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I've got these two template functions responsible of adding/removing actors in-game in GameEngine.h:

template<typename T>
void add(T actor);
template<typename T>
void remove(T actor);

And these arrays:

std::set<std::shared_ptr<Tickable>> tickables;
std::set<std::shared_ptr<Hitbox>> hitboxes;
std::set<std::shared_ptr<sf::Drawable>> drawables;
std::set<std::shared_ptr<EventCatch>> eventCatchers;

Currently, the way i fill these is really... horrible, here's GameEngine.cpp:

template<>
void GameEngine::add<std::shared_ptr<sf::Drawable>>(std::shared_ptr<sf::Drawable> actor)
{
    drawables.insert(actor);
}

template<>
void GameEngine::add<std::shared_ptr<Hitbox>>(std::shared_ptr<Hitbox> actor)
{
    hitboxes.insert(actor);
}

template<>
void GameEngine::add<std::shared_ptr<Tickable>>(std::shared_ptr<Tickable> actor)
{
    tickables.insert(actor);
}

template<>
void GameEngine::add<std::shared_ptr<EventCatch>>(std::shared_ptr<EventCatch> actor)
{
    eventCatchers.insert(actor);
}

template<>
void GameEngine::remove<std::shared_ptr<sf::Drawable>>(std::shared_ptr<sf::Drawable> actor)
{
    drawables.erase(actor);
}

template<>
void GameEngine::remove<std::shared_ptr<Hitbox>>(std::shared_ptr<Hitbox> actor)
{
    hitboxes.erase(actor);
}

template<>
void GameEngine::remove<std::shared_ptr<Tickable>>(std::shared_ptr<Tickable> actor)
{
    tickables.erase(actor);
}

template<>
void GameEngine::remove<std::shared_ptr<EventCatch>>(std::shared_ptr<EventCatch> actor)
{
    eventCatchers.erase(actor);
}

My knowledge about template / smart pointer is limited(yet), is there a better way to do this?
Even if that modifies the arrays, as long as i can call everything is the Loop:

The game loop looks like that in GameEngine.cpp:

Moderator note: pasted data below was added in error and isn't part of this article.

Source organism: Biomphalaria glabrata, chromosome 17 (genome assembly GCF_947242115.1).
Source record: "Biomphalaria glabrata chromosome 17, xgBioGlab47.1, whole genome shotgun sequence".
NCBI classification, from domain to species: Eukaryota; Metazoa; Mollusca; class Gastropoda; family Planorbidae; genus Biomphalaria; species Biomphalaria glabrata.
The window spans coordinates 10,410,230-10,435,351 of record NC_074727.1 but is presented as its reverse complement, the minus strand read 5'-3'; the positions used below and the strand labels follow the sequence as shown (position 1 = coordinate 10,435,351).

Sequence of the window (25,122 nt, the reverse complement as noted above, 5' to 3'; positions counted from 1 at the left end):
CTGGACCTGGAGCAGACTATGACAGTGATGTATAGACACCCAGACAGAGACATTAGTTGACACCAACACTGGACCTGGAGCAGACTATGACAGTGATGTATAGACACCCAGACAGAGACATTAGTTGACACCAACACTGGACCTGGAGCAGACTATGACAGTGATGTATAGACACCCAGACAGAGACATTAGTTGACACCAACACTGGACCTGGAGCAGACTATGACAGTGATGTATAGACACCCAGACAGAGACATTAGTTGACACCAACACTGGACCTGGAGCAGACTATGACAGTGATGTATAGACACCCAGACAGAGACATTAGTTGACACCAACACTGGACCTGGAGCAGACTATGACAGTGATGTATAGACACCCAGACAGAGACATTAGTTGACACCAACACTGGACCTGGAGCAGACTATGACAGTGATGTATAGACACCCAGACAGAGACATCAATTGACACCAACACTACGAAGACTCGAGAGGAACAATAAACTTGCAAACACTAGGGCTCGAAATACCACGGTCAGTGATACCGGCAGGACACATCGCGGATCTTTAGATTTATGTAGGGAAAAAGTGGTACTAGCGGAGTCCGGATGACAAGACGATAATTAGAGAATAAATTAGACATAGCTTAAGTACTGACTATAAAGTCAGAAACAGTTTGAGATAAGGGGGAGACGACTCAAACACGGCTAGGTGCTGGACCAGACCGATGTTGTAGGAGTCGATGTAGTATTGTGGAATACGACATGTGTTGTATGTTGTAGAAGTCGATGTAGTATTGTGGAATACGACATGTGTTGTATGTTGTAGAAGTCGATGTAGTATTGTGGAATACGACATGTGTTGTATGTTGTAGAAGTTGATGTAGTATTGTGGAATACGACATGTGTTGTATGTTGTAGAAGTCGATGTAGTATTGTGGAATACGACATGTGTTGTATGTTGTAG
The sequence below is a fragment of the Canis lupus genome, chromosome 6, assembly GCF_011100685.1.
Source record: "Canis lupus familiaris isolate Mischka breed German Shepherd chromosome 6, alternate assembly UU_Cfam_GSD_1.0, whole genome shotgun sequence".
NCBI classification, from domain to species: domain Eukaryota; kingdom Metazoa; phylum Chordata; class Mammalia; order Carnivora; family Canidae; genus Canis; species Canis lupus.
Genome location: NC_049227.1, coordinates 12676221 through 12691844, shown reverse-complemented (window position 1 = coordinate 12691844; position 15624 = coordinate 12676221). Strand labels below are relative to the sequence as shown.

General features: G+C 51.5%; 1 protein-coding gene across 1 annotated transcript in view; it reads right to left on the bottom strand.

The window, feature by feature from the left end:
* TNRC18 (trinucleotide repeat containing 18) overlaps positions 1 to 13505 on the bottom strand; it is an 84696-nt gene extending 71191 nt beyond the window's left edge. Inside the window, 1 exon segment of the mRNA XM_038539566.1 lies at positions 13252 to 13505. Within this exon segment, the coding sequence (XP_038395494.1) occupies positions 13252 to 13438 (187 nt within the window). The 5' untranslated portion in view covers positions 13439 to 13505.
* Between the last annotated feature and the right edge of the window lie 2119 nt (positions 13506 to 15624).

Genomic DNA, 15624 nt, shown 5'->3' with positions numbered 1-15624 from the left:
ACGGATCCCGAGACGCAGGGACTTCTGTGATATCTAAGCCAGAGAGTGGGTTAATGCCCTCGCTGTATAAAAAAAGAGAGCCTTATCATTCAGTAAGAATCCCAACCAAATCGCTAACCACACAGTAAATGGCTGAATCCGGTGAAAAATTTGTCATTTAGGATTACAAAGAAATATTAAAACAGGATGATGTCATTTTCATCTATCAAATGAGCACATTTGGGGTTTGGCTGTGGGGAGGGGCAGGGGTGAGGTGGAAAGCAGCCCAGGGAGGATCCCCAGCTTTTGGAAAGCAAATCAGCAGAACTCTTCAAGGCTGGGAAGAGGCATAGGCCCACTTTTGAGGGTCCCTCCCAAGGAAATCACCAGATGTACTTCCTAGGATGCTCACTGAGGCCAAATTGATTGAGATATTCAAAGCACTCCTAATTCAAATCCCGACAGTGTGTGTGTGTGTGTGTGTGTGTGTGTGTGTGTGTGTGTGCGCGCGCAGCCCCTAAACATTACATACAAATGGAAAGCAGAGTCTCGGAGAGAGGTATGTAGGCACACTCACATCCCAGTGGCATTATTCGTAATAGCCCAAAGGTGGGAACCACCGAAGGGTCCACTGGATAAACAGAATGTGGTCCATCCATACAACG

void GameEngine::GameLoop()
{
    sf::Clock timer;
    sf::Time tickRate;
    bool run = true;
    Level level(this);

    while (run) {

        clear();

        for (std::shared_ptr<sf::Drawable> drawable : drawables)
            draw(*drawable);

        display();

        sf::Event event;
        while (pollEvent(event))
        {
            switch (event.type) {
            case sf::Event::Closed:
                close();
                run = false;
                break;
            default:
                for (std::shared_ptr<EventCatch> evt : eventCatchers)
                    evt->onEvent(event);
                break;
            }
        }

        for (std::shared_ptr<Tickable> tick : tickables)
            tick->onTick(tickRate.asMicroseconds());

        tickRate = timer.restart();
    }
}
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Small rant about question / description

And these arrays: [..]

Be as precise as necessary when describing things. Generalize ("containers") when it helps to make things more clear. But don't say wrong things. These are no arrays, these are sets.

Accessing the sets based on their content type.

std::set<std::shared_ptr<Tickable>> tickables;

The fact that this set contains "tickables" is encoded twice in the line above: The type of that std::set contains the type Tickable and the name (informally) tells us the same. While accessing this set as tickablesis a good and very readable option, this does not lend itself to template programming that much, because the compiler doesn't understand "tickables". It's just another identifier, the meaning (that we humans are able to understand) is lost.

Thus I suggest accessing your sets like set_of<Tickable>(). This is still readable to us, but also provides information for the compiler about the content of the set.